21. FareedLHS,

    Though the Chief of RMN stated that the RMN has a requirement for ASW configured helis and additional Super Lynxs would be ideal as the RMN already operated Super Lynxs, I have a feeling that we are looking at something larger. The Super Lynx and Wildcat, if fitted with a dipping sonar, won’t be of much use for anything else as this will take up most of the cabin space and range and endurance will be a problem.I doubt if we will go for S-70s so that will leave NH-90s or navalised Cougars. Not sure if any Cougars have ever been configured for the basic naval role, let alone something as specialised as ASW. If I recall someone here mentioned that the hangar on the LCS will be enlarged to accommodate the Cougar.
    Like I said before, I’m waiting to see if the Nuri upgrade will ever take place.

    Reply
    The Nuri upgrade is slated for funding. Whether the funds will be released is the one million dollar question.

  22. Marhalim,

    Have you been reading Leithen Francis’ latest articles? He just wrote an article on the pilot shortage. Quote: “Malaysia has too few military aircraft, but the shortage of military pilots poses an even greater threat to the country’s defense capability.”

    Last week or so he wrote an article on Indonesia’s combat aircraft plans. Quote: “As the Indonesian air force works on its plan to field around 150-160 combat aircraft in 12 squadrons, it is starting to consider how to replace its fleet of F-5s. Current plans represent merely a “minimum essential force,” with the actual air force needs being much greater to provide the full range of military capability for a country the size of Indonesia, ACM Imam Sufaat, the service’s chief of staff, tells Aviation Week during the Singapore air show. The current force counts seven squadrons equipped with combat aircraft.”

    I don’t know if you have access to these and other articles, but they are definitely good reading.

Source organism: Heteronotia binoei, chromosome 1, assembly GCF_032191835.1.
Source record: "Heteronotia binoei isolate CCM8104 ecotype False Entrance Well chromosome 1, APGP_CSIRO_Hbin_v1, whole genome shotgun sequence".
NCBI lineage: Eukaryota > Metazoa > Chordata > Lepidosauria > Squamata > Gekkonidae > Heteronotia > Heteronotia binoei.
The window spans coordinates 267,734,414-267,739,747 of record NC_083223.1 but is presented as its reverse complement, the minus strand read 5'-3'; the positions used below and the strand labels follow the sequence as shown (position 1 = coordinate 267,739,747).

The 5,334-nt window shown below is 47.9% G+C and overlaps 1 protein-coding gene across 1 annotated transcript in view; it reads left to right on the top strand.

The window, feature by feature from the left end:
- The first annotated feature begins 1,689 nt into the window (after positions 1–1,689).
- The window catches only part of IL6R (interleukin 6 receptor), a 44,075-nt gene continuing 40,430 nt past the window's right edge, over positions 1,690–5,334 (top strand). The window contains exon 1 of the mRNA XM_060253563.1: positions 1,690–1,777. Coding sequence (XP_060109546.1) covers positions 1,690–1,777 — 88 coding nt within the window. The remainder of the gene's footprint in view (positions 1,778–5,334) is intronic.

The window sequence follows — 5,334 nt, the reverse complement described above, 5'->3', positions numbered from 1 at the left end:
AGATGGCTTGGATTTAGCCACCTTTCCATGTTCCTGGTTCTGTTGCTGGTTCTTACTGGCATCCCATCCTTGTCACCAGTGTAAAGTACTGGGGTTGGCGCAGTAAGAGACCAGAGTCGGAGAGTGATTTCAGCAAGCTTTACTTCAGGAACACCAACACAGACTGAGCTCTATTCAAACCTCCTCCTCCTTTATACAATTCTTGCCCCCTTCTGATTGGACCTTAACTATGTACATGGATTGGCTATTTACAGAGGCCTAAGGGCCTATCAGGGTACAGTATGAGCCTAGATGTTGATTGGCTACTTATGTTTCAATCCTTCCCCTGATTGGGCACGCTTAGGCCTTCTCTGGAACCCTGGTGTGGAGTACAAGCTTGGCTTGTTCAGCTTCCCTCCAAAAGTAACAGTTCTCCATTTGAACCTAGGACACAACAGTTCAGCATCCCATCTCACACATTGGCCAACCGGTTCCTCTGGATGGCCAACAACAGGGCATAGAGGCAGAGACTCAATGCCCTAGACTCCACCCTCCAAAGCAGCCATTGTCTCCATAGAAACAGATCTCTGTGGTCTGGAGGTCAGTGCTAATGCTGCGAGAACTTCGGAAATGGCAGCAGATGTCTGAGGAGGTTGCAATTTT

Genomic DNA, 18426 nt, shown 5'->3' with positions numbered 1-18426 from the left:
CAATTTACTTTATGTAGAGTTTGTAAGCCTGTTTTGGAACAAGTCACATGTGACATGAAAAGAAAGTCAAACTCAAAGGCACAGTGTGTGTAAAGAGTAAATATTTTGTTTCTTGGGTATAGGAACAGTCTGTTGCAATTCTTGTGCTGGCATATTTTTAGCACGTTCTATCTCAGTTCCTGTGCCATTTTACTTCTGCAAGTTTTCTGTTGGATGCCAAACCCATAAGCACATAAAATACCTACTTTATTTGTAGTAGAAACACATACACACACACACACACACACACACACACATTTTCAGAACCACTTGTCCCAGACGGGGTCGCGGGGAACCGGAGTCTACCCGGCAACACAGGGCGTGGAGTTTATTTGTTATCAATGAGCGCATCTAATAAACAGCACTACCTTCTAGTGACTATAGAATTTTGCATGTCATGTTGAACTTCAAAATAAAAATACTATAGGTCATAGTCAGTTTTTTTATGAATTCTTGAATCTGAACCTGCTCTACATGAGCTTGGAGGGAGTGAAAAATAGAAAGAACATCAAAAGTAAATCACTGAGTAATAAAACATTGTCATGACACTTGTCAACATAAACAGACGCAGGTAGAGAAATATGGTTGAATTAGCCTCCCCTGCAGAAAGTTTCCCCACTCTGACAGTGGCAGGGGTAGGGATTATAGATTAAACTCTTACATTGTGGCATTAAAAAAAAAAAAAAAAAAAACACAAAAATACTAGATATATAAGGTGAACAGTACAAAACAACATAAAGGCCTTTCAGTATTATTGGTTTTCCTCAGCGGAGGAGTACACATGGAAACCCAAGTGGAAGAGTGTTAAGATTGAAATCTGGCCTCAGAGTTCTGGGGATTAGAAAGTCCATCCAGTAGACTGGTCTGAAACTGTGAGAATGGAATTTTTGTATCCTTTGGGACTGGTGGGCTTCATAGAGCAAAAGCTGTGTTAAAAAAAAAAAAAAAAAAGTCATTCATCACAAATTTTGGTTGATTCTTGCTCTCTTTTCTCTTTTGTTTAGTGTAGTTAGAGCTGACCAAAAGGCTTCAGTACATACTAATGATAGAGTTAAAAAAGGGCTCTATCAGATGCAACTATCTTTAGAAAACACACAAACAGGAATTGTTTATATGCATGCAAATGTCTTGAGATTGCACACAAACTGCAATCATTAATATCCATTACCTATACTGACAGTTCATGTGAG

Also, thought I’d share this:

    http://en.rian.ru/world/20120306/171780246.html

    Reply
    Thankfully I don’t have to read what others wrote to know what’s happening locally though I admit I don’t know everything which on occasions is helpful.
    And BTW, even if the TNI-AU got the funds to purchase 150 planes they will also find it difficult to get pilots and also technicians.
    The only way TNI will have that many young men and women available for them is through a National Service ala Singapore.
    And we are in the same boat.

  23. For your perusal… Take note of the comments on no fighters being based in the East…

    Malaysian Armed Forces Eye Pooling Training Resources
    Aviation Week & Space Technology Feb 27 , 2012 , p. 29
    Leithen Francis
    Singapore

    Malaysia’s air force evaluates new fighter aircraft, while grappling with manpower shortage

    Malaysia has too few military aircraft, but the shortage of military pilots poses an even greater threat to the country’s defense capability.

    The shortfall has been exacerbated by the fact that some air force pilots, particularly those who operate helicopters, have been assigned to the Malaysian Maritime Enforcement Agency (MMEA) and the country’s fire services. Overall, there is a general shortage of helicopter pilots throughout Malaysia, largely as a result of the nation’s booming oil and gas industry, which uses helicopters to serve offshore rigs.

    To tackle the pilot shortage issue, Malaysia’s air force chief, Gen. Rodzali bin Daud, is proposing that the air force, navy and army as well as some government agencies—namely the MMEA—work together to train pilots during the early stages of flight school, such as multi-engine and light-helicopter training. It makes no sense for the armed services to have their own separate courses for this, he adds.